nep-iue New Economics Papers
on Informal and Underground Economics
Issue of 2022‒01‒24
eight papers chosen by
Catalina Granda Carvajal
Universidad de Antioquia

  1. Growing apart or moving together? Synchronization of informal and formal economy cycles By Ceyhun Elgin; M. Ayhan Kose; Franziska Ohnsorge; Shu Yu
  2. Understanding informality By Ceyhun Elgin; M. Ayhan Kose; Franziska Ohnsorge; Shu Yu
  3. Social Assistance for Informal workers By Katharina LOBO,; Nida KRASNIQI,; Ana Paulina BERNAL,; Daniel CAMACHO,; Cecilia POGGI.
  4. Informal Labor Markets in Times of Pandemic: Evidence for Latin America and Policy Options By Gustavo Leyva; Carlos Urrutia
  5. Shadow economy and regional development - an argument in favor of fiscal decentralization By Petranov, Stefan
  6. No taxation without property rights: Formalization of property rights on land and tax revenues from individuals in sub-Saharan Africa By Marina Nistotskaya; Michelle D'Arcy
  7. Tax Reform and Tax Compliance Behaviour of Companies in Nigeria By Okeke, Clement Ejiofor; Saluadeen, Yinka Mashood
  8. Estudio Exploratorio sobre la Informalidad en las Jurisdicciones Provinciales By Valeria J. Blanco; A. Daniela Cristina; Iván Iturralde; Alberto J. Figueras

  1. By: Ceyhun Elgin; M. Ayhan Kose; Franziska Ohnsorge; Shu Yu
    Abstract: We study the degree of synchronization between formal- and informal-economy business cycles. Using a comprehensive database of informal activity that covers a wide range of informality measures from almost 160 countries over the 1990-2018 period, we report two major results. First, fluctuations in informal-sector output are strongly positively correlated with those in formal-sector output. In contrast, fluctuations in informal employment are largely uncorrelated with those in formal-sector output. Second, movements in the formal economy tend to spillover to the informal economy. Using a novel set of instrumental variables, we show that fluctuations in formal-sector output “cause” movements in informal-sector output.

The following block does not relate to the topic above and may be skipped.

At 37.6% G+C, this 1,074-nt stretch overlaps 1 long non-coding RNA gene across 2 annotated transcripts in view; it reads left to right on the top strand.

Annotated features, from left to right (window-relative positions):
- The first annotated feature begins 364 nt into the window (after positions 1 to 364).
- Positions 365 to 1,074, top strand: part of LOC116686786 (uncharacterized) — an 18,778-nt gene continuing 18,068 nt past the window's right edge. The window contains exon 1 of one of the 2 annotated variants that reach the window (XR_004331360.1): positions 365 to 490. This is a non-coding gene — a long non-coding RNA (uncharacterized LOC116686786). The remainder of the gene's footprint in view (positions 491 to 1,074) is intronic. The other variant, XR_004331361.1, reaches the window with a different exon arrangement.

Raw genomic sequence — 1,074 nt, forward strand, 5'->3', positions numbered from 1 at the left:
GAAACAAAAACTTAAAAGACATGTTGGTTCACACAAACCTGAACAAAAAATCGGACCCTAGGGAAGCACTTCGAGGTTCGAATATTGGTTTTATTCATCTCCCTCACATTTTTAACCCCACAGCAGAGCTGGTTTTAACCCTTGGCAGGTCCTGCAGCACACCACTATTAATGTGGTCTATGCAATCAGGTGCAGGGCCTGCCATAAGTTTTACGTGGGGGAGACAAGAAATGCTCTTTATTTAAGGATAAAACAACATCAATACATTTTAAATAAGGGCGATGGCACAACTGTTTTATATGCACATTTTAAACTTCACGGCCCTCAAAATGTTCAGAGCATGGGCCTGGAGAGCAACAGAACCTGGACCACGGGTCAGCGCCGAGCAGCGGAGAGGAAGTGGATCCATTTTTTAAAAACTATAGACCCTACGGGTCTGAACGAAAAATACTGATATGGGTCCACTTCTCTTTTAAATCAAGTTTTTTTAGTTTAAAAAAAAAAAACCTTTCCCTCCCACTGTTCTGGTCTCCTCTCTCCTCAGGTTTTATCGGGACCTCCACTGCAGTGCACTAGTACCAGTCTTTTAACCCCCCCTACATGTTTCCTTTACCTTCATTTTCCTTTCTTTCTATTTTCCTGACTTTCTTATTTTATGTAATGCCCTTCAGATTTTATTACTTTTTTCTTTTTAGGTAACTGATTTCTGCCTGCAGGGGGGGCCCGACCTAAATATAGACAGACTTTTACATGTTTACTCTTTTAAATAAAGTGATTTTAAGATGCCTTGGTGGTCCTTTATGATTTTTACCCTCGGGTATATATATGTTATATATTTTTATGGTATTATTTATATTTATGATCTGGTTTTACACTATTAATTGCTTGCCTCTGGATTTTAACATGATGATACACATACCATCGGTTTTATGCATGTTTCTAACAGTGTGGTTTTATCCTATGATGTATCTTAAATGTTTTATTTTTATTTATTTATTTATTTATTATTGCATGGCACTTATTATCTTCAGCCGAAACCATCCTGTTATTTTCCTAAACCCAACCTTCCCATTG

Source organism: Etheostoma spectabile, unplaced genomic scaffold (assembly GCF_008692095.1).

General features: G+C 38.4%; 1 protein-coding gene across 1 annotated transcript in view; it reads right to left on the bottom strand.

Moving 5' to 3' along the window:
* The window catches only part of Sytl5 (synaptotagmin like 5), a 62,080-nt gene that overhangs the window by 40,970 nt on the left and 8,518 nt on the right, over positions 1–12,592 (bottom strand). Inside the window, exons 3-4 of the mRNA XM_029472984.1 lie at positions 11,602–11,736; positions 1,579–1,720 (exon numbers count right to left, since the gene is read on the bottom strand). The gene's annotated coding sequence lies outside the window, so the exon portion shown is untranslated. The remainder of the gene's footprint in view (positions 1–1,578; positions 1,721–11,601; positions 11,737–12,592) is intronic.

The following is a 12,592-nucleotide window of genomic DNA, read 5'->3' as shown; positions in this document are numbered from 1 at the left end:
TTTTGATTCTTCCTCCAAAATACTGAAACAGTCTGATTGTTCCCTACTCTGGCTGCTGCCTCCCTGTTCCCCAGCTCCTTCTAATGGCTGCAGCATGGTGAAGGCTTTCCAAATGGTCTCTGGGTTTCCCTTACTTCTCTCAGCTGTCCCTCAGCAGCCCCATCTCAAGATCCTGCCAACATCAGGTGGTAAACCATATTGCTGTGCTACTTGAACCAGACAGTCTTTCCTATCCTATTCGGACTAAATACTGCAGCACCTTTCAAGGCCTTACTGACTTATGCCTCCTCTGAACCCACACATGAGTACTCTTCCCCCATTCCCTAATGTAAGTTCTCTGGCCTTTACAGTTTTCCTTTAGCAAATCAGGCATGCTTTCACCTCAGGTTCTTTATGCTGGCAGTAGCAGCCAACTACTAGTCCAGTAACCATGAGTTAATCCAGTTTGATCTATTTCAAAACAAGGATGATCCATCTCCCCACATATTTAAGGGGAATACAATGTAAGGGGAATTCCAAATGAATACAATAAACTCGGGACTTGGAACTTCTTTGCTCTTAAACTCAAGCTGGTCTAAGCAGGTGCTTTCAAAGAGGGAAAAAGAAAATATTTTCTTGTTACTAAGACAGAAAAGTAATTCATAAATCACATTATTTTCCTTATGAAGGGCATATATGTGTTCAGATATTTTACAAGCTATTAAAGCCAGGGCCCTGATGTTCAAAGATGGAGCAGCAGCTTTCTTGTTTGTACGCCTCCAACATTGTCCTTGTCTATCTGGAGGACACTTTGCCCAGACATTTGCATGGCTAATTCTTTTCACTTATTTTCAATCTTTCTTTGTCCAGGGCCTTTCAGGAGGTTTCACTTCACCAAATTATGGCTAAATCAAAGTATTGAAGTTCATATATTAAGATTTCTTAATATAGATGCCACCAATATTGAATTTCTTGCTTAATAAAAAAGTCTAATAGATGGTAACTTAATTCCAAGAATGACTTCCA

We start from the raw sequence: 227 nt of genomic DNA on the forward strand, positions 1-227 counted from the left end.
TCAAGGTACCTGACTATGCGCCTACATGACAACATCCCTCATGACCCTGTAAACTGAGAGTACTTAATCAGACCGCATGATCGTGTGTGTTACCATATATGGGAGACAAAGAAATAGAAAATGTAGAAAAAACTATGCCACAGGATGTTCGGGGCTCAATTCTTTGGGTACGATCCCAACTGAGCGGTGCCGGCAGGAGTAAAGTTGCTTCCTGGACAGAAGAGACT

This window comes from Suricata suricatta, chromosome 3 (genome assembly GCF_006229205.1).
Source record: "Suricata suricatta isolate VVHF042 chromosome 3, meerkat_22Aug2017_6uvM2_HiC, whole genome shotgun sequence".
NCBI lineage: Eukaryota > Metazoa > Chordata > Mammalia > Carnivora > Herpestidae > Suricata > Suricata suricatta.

Keywords: Informal economy, self-employment, business cycle
    JEL: E26 E32 J46 O17
    Date: 2021–09
  2. By: Ceyhun Elgin; M. Ayhan Kose; Franziska Ohnsorge; Shu Yu
    Abstract: This paper introduces a comprehensive database of informal economic activity. The database focuses on measures that have strong cross-country and over time coverage: it includes both model-based and survey-based measures of informality and covers more than 160 economies for the period 1990-2018. The paper illustrates two applications of the database. First, it distills stylized facts of informal activity, including its declining trend and pervasiveness in emerging market and developing economies (EMDEs). Second, it documents the cyclical features of the informal economy. Overall, informal economy recessions (recoveries) do not differ significantly from those of formal economy. Like formal-economy business cycles, informal-economy business cycles tend to be shallower in advanced economies than in EMDEs. Informal employment in both advanced economies and EMDEs appears to be largely acyclical.
    Keywords: Informal economy, self-employment, employment, output, business cycles
    JEL: E26 E32 J46 O17
    Date: 2021–09
  3. By: Katharina LOBO,; Nida KRASNIQI,; Ana Paulina BERNAL,; Daniel CAMACHO,; Cecilia POGGI.
    Abstract: This paper exposes the measures extended to informal workers during the COVID-19 pandemic. The study analyzes two South-American countries which have a high percentage of informality, Colombia and Brazil. We study the implications of the expansion of the social assistance programs of these two countries, exposing their weakness and strengths to mitigate the pandemic adverse effects. The evidence provided by this research makes us believe that the perseverance of the informal worker's inclusion in cash transfers programs can be a powerful tool to mitigate inequalities in the labor market.
    Keywords: Brésil, Colombie
    JEL: Q
    Date: 2022–01–04
  4. By: Gustavo Leyva; Carlos Urrutia